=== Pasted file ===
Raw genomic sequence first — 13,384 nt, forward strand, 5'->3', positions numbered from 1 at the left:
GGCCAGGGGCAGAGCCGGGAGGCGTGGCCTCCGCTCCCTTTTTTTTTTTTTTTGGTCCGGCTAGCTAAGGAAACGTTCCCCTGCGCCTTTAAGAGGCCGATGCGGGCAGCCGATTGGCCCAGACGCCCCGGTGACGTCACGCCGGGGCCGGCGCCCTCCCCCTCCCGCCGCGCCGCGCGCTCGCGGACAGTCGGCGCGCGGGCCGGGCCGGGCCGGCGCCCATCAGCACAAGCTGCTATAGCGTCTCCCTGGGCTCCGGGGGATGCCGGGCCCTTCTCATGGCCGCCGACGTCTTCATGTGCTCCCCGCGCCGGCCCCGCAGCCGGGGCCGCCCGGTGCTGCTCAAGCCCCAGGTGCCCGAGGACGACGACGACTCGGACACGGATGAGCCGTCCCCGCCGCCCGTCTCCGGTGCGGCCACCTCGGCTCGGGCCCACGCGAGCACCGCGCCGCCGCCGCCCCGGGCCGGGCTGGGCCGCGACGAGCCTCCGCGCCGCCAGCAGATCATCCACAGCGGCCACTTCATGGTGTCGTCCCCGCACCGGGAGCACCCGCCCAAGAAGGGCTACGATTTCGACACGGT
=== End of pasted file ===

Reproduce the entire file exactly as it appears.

Raw genomic sequence first — 13,384 nt, forward strand, 5'->3', positions numbered from 1 at the left:
GGCCAGGGGCAGAGCCGGGAGGCGTGGCCTCCGCTCCCTTTTTTTTTTTTTTTGGTCCGGCTAGCTAAGGAAACGTTCCCCTGCGCCTTTAAGAGGCCGATGCGGGCAGCCGATTGGCCCAGACGCCCCGGTGACGTCACGCCGGGGCCGGCGCCCTCCCCCTCCCGCCGCGCCGCGCGCTCGCGGACAGTCGGCGCGCGGGCCGGGCCGGGCCGGCGCCCATCAGCACAAGCTGCTATAGCGTCTCCCTGGGCTCCGGGGGATGCCGGGCCCTTCTCATGGCCGCCGACGTCTTCATGTGCTCCCCGCGCCGGCCCCGCAGCCGGGGCCGCCCGGTGCTGCTCAAGCCCCAGGTGCCCGAGGACGACGACGACTCGGACACGGATGAGCCGTCCCCGCCGCCCGTCTCCGGTGCGGCCACCTCGGCTCGGGCCCACGCGAGCACCGCGCCGCCGCCGCCCCGGGCCGGGCTGGGCCGCGACGAGCCTCCGCGCCGCCAGCAGATCATCCACAGCGGCCACTTCATGGTGTCGTCCCCGCACCGGGAGCACCCGCCCAAGAAGGGCTACGATTTCGACACGGT